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Originally Posted by DOS View Post
I will be getting myself a compressor of some sort but may start with the coke bottle hack I have see online. First ride tomorrow so I will report on that later.
I just installed a new set of Pro Ones (25s) and needed to use my compressor as well (I have one from my auto mechanic days). My previous set (23s) didn't need a compressor. Go figure.

Anyways, I was at my Trek dealer the other day and saw this "TLR Flash Charger" pump. Apparently you pump up & store a large volume of pressurized air and then release it all at once.

Might want to consider it as it's cheaper than your typical decent-quality compressor. But if you want to spend the dough, get a compressor. Because air tools.

Also, if you don't already have it, get a Kool Stop Tire Jack.

I was able to mount each tire in about 2 minutes flat, without using soapy water, thanks to this thing. Worth its weight in gold.
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Old 12-31-16, 08:55 PM
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Originally Posted by zatopek View Post
I have never tried tubeless and have no plan to try tubeless. Sorry for your troubles and headaches. I hope they ride spectacularly. Tubeless on road bikes seems like a solution without a problem, IMHO.
Agree 100%.
I truly dont get the point.
You still need to carry a pump and a tube for the worst case scenario.
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Old 12-31-16, 09:29 PM
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I love road tubeless though I have regular-tire bikes too. They work well, with the tubeless ones feeling a lot better. have come to realize one thing though. With these wide rims, there is much less pressure against the side of the rim, so it is not as easy. Also, tires are skinnier anyway when compared to the MTB side of things. It sets up a bit easier with slightly narrower rims and stays that way. With wider rims, it is more finicky though holds once set up. Without a tire shelf or bead hook, the tire can fall away when deflated. It will probably be a lot better in another year or two but the ride quality is amazing with no tube. Even at 95-100 PSI the ride quality is much smoother. I currently have two set up tubeless (one is a cross setup with 33s, and the other with 25 IRCs) while two are set up with tubes. Yeah, it is tougher to set up for sure.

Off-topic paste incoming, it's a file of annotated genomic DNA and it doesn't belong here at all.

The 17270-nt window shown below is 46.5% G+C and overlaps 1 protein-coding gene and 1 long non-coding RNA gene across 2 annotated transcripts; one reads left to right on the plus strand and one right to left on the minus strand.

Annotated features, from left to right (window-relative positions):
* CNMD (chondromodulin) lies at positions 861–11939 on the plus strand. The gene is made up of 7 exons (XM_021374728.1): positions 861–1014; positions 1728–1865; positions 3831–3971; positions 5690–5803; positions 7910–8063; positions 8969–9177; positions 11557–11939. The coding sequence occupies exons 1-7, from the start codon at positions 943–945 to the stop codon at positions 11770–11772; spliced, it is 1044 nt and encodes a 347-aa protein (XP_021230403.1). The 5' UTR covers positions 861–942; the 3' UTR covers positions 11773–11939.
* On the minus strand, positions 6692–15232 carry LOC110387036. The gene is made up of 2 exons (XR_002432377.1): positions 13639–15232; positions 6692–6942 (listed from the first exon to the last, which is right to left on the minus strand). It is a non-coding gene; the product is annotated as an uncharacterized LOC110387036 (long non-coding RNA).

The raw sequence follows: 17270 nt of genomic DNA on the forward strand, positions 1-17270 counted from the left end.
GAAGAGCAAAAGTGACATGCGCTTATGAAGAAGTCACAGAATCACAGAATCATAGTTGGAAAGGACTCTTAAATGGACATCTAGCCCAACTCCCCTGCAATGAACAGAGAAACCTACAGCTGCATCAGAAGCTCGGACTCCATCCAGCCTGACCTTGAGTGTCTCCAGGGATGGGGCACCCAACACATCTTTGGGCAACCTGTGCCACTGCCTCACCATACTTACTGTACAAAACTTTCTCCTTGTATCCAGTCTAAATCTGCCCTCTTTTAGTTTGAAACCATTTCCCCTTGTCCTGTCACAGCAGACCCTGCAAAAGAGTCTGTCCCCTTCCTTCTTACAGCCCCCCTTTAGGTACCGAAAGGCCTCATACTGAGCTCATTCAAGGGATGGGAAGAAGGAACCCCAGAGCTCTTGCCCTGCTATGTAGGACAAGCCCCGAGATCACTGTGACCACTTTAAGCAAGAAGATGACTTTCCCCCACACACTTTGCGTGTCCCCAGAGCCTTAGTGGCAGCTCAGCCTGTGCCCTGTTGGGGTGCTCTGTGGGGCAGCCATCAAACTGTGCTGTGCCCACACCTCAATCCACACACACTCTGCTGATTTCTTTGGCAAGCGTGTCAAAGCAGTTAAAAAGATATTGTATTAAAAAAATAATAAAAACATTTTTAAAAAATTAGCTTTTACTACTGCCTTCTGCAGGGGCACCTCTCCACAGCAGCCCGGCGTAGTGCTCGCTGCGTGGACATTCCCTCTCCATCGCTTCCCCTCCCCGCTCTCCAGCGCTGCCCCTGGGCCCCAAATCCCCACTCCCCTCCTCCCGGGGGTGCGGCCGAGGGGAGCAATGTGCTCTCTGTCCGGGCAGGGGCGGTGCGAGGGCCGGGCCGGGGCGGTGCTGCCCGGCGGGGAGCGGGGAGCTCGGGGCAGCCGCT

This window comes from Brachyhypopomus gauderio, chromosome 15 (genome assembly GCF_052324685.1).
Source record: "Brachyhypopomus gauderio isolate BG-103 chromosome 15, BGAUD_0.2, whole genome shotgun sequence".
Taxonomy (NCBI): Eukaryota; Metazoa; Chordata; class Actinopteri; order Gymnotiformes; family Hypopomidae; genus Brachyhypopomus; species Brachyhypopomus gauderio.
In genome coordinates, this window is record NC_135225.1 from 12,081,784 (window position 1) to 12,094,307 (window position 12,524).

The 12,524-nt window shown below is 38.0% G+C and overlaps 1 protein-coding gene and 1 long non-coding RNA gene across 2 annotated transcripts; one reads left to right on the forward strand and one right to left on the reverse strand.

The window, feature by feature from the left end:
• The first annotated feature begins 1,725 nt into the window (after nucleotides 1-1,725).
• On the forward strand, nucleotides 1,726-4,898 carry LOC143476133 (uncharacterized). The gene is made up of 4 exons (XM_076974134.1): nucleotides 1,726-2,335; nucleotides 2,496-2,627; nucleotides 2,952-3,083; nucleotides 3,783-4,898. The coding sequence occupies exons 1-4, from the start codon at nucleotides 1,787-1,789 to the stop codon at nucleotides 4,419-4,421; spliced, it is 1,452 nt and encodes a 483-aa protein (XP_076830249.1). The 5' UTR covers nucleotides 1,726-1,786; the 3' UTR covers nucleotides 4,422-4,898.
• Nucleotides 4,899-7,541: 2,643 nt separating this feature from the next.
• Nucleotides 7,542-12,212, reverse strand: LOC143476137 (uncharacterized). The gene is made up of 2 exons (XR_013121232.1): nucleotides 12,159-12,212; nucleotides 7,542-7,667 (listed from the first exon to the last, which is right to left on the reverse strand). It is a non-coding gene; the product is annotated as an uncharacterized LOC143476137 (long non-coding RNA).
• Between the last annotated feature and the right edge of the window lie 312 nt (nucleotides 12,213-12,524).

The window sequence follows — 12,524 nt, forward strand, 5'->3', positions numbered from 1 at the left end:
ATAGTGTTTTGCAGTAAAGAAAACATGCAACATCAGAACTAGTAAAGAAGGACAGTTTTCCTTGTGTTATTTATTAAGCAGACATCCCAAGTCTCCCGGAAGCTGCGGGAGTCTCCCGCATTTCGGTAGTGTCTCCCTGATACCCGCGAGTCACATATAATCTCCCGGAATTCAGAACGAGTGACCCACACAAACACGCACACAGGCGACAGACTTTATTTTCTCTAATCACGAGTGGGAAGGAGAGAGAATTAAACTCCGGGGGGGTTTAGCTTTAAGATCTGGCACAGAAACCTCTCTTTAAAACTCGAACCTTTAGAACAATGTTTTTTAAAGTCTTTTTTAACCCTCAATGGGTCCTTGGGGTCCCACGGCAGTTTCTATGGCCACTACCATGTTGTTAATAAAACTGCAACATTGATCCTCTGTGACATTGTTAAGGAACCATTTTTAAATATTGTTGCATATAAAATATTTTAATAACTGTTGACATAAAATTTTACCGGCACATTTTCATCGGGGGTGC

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Old 12-31-16, 09:49 PM
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Originally Posted by sumgy View Post
Agree 100%.
I truly dont get the point.
You still need to carry a pump and a tube for the worst case scenario.
Here's the difference: in the past two years since I've ridden tubeless, I've gotten about 10 punctures . . . that I know about. There's been plenty of times I've washed my bike and found latex sprayed on the frame -- had no idea I'd gotten a puncture. Prior to going tubeless, I'd average 4-5 road-side flat repairs per year.

The first time, I pulled over and added some air . . . the sealant sealed the puncture before I came to a stop.

The remaining 9 times, I didn't even bother pulling over. Just kept riding and let the sealant do its job. On average, I lost between 5-10 psi per puncture.

I have yet, knock on wood, to have a catastrophic puncture requiring the use of a tube. If I hear a hiss while on a group ride, I don't worry. I just keep riding.

How many punctures have you had to pull over & replace a tube?

Last edited by RNAV; 12-31-16 at 09:52 PM.
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Old 12-31-16, 10:01 PM
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Originally Posted by RNAV View Post
Here's the difference: in the past two years since I've ridden tubeless, I've gotten about 10 punctures . . . that I know about. There's been plenty of times I've washed my bike and found latex sprayed on the frame -- had no idea I'd gotten a puncture. Prior to going tubeless, I'd average 4-5 road-side flat repairs per year.

The first time, I pulled over and added some air . . . the sealant sealed the puncture before I came to a stop.

The remaining 9 times, I didn't even bother pulling over. Just kept riding and let the sealant do its job. On average, I lost between 5-10 psi per puncture.

I have yet, knock on wood, to have a catastrophic puncture requiring the use of a tube. If I hear a hiss while on a group ride, I don't worry. I just keep riding.

How many punctures have you had to pull over & replace a tube?
2-3 a year over the past couple of years.
I ride tyres that are fit for day to day riding though.
The issues I see with tubeless for road are as described by the OP.